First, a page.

In the US case of Paul Zilly [4], defence and prosecution had agreed a plea bargain of a year in prison, but the judge looked at a recidivism score produced by a proprietary (and at least secret, probably not understood) algorithm, overturned the plea deal, and imposed a two-year sentence. In theory that was an advisory algorithm, but in practice it was being used to overrule the agreement which would have been rubber-stamped by the judge.

The General Data Protection Regulation (GDPR) Article 22.1 applies to a ‘decision based solely on automated processing’, i.e. a determinative algorithm. The relevant Recital (71) is less clear, and one might expect a lot of litigation where humans are rubber-stamping a decision that is in theory only advisory.1

1.4 Continuous or discrete

Many algorithms are used that yield numerical results varying continuously with their input. So if you earn £10 more, you pay £2 (or £4 or …) in income tax, and £20 more is twice that (unless you cross a threshold) and so on. If the wind speed increases by 1 km/h, then the wind chill changes by a certain amount. Other algorithms, particularly machine learning classifier algorithms, give one of a small number of discrete results, e.g. degree classification. In many cases the answer is binary: bail or no bail; (referral for) melanoma or not.

For a continuous algorithm, a small error in the inputs should result in a small error in the answer, whereas for a discrete algorithm, even the smallest error in the inputs may result in a different answer. If we understand the algorithm, we can consider the question ‘how close are we to a boundary?’, and possibly act on this information. For example, a university department might adopt (and some do) a rule that if a student fails by 1% or less, the scripts should be checked again. But if all we have is a black box that outputs decisions, we cannot ask this question.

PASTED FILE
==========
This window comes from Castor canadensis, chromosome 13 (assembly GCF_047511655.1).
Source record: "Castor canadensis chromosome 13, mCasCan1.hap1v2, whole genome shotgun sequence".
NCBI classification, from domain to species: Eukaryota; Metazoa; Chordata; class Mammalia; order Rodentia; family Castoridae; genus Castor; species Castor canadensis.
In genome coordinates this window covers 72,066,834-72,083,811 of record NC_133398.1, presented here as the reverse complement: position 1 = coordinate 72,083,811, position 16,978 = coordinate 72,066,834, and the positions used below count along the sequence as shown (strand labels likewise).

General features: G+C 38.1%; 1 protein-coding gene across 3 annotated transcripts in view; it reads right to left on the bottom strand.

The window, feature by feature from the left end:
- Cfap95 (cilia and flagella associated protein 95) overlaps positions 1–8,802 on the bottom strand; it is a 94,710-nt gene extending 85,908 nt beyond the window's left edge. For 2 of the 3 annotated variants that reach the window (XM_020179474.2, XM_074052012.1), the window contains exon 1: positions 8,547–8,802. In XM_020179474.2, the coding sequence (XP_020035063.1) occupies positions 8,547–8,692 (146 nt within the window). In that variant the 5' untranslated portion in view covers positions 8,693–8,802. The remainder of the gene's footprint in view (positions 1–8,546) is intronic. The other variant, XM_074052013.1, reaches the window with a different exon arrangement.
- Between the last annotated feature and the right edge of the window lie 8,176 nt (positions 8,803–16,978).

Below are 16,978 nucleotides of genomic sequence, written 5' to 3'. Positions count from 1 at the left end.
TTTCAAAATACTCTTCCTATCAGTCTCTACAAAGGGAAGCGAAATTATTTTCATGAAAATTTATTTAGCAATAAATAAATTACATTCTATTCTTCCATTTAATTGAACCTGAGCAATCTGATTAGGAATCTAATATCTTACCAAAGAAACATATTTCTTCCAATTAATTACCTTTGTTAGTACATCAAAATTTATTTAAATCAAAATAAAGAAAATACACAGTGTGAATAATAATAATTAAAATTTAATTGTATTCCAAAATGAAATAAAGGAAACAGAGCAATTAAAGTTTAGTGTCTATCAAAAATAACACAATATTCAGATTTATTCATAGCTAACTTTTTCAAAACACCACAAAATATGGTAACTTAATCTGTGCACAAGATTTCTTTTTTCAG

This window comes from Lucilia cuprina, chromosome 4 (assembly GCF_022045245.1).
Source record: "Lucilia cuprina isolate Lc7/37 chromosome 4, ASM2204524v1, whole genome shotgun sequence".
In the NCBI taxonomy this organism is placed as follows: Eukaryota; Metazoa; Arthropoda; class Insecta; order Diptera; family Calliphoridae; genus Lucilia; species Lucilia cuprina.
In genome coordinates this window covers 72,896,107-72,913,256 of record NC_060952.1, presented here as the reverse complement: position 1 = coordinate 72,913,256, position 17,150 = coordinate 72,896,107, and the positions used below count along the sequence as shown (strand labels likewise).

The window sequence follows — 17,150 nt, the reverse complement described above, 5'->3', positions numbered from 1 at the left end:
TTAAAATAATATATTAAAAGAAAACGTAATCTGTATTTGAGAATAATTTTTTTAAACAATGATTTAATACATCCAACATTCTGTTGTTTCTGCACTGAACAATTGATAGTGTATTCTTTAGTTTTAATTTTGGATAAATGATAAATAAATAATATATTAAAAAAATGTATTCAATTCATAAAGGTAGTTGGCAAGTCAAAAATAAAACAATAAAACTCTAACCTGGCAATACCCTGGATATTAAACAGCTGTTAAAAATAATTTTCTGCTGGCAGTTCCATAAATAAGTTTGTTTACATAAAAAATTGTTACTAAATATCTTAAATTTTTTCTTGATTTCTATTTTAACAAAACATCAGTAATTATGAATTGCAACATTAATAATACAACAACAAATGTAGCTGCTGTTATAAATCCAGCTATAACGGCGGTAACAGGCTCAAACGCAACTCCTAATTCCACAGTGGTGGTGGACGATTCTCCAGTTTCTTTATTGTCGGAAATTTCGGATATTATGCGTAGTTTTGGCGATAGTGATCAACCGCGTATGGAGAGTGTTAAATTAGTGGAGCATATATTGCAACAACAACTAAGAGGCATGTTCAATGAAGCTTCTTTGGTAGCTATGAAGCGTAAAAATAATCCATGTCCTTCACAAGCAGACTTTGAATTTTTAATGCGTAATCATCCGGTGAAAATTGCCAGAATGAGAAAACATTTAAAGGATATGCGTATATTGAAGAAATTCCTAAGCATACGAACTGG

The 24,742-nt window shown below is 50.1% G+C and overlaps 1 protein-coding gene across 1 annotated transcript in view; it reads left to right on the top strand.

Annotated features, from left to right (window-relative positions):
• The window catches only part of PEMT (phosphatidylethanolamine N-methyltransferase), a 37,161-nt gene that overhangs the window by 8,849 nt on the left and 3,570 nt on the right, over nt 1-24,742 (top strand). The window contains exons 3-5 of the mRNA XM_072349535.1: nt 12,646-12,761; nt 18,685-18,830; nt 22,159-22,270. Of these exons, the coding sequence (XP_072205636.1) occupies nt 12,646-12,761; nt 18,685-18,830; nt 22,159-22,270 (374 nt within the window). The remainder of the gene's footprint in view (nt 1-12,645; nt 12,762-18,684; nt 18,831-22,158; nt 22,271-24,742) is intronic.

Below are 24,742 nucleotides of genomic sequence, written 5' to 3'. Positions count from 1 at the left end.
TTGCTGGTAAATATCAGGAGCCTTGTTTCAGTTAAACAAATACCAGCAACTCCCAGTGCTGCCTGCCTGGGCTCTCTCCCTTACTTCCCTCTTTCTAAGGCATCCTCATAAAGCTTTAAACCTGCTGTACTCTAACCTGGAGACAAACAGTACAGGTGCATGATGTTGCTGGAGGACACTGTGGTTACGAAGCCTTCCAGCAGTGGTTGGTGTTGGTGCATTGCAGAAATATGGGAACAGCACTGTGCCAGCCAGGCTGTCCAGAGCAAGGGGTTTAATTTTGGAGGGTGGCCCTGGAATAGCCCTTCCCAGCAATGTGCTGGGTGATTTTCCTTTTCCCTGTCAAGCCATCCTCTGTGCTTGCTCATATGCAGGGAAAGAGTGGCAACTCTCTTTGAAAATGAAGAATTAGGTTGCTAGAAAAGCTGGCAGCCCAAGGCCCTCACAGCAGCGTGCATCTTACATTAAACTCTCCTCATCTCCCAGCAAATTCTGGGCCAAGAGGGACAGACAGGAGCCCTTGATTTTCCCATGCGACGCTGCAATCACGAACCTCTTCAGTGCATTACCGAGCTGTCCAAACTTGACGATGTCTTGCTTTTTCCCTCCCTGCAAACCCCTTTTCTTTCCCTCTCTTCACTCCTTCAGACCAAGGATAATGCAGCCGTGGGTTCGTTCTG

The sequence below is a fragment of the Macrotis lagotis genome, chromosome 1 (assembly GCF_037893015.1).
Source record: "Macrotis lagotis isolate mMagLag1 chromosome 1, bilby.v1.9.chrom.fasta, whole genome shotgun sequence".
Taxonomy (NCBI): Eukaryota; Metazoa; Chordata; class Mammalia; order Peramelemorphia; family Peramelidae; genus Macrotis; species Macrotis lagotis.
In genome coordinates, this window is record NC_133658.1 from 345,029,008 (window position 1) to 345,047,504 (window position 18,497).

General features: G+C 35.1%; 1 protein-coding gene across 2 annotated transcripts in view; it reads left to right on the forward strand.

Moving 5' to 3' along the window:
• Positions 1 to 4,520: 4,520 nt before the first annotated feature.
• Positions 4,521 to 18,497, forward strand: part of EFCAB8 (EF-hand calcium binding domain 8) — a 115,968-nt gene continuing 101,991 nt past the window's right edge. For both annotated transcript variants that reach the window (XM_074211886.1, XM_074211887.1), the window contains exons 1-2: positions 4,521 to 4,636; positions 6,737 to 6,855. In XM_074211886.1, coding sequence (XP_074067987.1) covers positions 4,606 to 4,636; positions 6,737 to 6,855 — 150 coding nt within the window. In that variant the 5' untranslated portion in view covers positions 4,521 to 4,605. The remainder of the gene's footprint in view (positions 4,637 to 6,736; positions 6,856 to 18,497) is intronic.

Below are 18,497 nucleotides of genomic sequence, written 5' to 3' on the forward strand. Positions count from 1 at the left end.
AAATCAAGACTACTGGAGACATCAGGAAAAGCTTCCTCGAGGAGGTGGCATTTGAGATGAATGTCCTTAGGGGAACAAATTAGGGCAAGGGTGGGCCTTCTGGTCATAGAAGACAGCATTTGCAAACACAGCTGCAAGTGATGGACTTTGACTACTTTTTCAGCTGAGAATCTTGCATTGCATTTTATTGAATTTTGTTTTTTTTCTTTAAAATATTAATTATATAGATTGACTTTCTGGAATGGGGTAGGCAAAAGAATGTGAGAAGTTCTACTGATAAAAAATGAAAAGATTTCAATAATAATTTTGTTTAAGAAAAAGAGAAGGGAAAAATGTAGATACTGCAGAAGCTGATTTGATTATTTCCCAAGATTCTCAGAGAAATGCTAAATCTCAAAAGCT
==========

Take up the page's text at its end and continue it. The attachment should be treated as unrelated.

1.5 Effect on people

It is a truism that every decision has consequences. The main concern is determinative (either de facto or de jure) algorithms making decisions that significantly affect people’s lives. Examples would include medical diagnosis, mortgage approvals and (in the USA) granting or otherwise of bail, and possibly sentencing. However, there are also effects on people’s prospects (being short-listed for jobs); finances, e.g. gender discrimination in insurance, which in theory is illegal, but can be perpetuated through use of gender-correlated data; and other important aspects.

1.6 Data

Any inferred algorithm is based on data. In the case of a scientific experiment, where the algorithm is often called a Law, as in Boyle’s Law, one expects the experiment to be reproduced, and these repeat experiments to confirm the algorithms. In the case of other fields, the nature of the data is more variable. The term ground truth is used to refer to absolute facts, such as ‘this skin lesion is a melanoma’, or ‘this person did not offend while on bail’, whereas we use proxy data to refer to what is actually used as the training data, ‘did a dermatologist diagnose skin cancer’ or ‘did a bail judge refuse bail (on the grounds of likelihood of re-offending)’.

Clearly ground truth is better, but it may be too difficult, or even impossible, to obtain. The study in [7] (which deduces that dermatologists have a 64% accuracy rate, but a sensitivity of over 80%) was very rare in actually conducting biopsies on patients with a negative diagnosis by the dermatologist, so that we have ground truth. In many circumstances it may be impossible, e.g. we can’t obtain ‘did this person offend while on bail’, merely ‘was this person caught offending while on bail’. This may seem pedantic, but note that we can’t obtain the opposite datum ‘would this person (who was not bailed) have been caught offending while on bail had he been released’.

This use of background data to derive an algorithm has two important consequences. The first is that any biases in the background data will be perpetuated in the algorithm. The second is that we have no guarantee at all that the algorithm produced will remain valid outside the range of those data. This means that every such algorithm needs to be traceable back to the background data that produced it.

2 Uses of algorithms

Although well-known to many readers, we thought it important to draw Parliament’s attention to various existing uses.

2.1 Queen Elizabeth aircraft carrier